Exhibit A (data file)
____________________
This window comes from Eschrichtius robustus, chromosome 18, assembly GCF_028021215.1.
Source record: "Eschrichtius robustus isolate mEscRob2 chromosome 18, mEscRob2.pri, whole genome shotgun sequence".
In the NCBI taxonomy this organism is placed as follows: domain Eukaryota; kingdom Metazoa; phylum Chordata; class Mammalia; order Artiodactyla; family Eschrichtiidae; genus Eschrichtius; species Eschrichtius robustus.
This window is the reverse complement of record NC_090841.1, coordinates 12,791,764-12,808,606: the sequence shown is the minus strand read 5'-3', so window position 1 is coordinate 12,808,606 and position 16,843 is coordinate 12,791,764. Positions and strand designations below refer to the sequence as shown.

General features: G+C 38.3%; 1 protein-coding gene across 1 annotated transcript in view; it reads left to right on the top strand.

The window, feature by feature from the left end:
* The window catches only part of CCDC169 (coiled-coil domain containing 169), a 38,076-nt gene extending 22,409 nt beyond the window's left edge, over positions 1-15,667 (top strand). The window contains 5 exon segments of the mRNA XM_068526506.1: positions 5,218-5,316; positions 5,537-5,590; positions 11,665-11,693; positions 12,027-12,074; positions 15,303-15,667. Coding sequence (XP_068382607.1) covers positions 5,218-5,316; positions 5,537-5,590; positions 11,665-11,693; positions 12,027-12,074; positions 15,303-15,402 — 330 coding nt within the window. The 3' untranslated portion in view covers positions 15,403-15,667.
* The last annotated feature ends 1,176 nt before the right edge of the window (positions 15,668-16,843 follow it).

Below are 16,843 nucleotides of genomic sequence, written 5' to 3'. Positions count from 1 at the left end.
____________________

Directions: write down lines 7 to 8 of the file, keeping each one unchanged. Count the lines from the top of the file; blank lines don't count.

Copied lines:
* The window catches only part of CCDC169 (coiled-coil domain containing 169), a 38,076-nt gene extending 22,409 nt beyond the window's left edge, over positions 1-15,667 (top strand). The window contains 5 exon segments of the mRNA XM_068526506.1: positions 5,218-5,316; positions 5,537-5,590; positions 11,665-11,693; positions 12,027-12,074; positions 15,303-15,667. Coding sequence (XP_068382607.1) covers positions 5,218-5,316; positions 5,537-5,590; positions 11,665-11,693; positions 12,027-12,074; positions 15,303-15,402 — 330 coding nt within the window. The 3' untranslated portion in view covers positions 15,403-15,667.
* The last annotated feature ends 1,176 nt before the right edge of the window (positions 15,668-16,843 follow it).